-Moral Letters to Lucilius by Seneca
Do you ask what is the proper limit to wealth? It is, first, to have what is necessary, and, second, to have what is enough.
-Moral Letters to Lucilius by Seneca
“Give me the principles, and I will find the proofs myself.” -Chrysippus
I like this quote very much. However, I’d like it even more if there were some suggestion of what Chrysippus would do should the proofs prove nonexistent or of poor quality. Perhaps a slight change could communicate this important step:
Give me the principals, and I will find and attempt to discredit the proofs myself.
Be you still, be you still, trembling heart;
Remember the wisdom out of the old days:
Him who trembles before the flame and the flood,
And the winds that blow through the starry ways,
Let the starry winds and the flame and the flood
Cover over and hide, for he has no part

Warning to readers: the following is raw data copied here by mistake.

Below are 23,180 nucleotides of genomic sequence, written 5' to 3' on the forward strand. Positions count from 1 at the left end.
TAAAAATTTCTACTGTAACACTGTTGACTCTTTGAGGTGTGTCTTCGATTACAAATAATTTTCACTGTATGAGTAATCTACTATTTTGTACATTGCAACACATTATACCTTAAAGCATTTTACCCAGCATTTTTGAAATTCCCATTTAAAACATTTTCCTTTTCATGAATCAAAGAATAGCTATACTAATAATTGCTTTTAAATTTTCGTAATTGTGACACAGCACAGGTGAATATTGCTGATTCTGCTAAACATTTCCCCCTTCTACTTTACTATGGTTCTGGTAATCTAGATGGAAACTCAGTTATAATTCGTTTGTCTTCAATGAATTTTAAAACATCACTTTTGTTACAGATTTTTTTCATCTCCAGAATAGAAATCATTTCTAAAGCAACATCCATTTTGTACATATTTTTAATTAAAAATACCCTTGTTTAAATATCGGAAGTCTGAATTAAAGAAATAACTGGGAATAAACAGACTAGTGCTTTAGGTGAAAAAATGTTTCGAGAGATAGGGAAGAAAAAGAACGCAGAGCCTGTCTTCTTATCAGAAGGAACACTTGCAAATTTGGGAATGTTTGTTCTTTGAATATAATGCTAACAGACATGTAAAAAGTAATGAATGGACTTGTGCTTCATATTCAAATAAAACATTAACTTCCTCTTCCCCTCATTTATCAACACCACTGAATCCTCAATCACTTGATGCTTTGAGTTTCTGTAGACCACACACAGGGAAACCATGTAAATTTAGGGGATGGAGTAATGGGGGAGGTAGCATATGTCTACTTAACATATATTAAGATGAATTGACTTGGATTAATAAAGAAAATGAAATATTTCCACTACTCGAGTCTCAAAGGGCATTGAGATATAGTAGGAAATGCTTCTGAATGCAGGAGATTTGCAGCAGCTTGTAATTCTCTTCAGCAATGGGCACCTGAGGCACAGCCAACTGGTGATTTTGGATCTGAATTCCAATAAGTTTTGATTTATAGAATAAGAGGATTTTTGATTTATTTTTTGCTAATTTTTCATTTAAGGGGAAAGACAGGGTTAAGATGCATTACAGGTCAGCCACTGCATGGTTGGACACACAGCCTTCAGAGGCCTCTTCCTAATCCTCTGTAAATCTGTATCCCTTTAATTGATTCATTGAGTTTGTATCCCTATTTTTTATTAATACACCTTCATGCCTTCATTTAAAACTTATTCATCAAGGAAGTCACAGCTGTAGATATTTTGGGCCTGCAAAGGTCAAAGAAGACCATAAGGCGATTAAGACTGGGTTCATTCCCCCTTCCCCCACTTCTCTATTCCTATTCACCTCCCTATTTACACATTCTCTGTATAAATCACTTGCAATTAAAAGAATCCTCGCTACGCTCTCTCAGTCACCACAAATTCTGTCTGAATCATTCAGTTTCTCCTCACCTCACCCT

With the lonely, majestical multitude.
-W. B. Yeats
Persons who have wandered, or been expelled, out of the common track of things, even were it for a better system, desire nothing so much as to be led back. They shiver in their loneliness, be it on a mountaintop or in a dungeon.
Now, Phoebe’s presence made a home about her,—that very sphere which the outcast, the prisoner, the potentate,—the wretch beneath mankind, the wretch aside from it, or the wretch above it,—instinctively pines after,—a home! She was real! Holding her hand, you felt something; a tender something; a substance, and a warm one: and so long as you should feel its grasp, soft as it was, you might be certain that your place was good in the whole sympathetic chain of human nature. The world was no longer a delusion.
By looking a little further in this direction, we might suggest an explanation of an often-suggested mystery. Why are poets so apt to choose their mates, not for any similarity of poetic endowment, but for qualities which might make the happiness of the rudest handicraftsman as well as that of the ideal craftsman of the spirit? Because, probably, at his highest elevation, the poet needs no human intercourse; but he finds it dreary to descend, and be a stranger.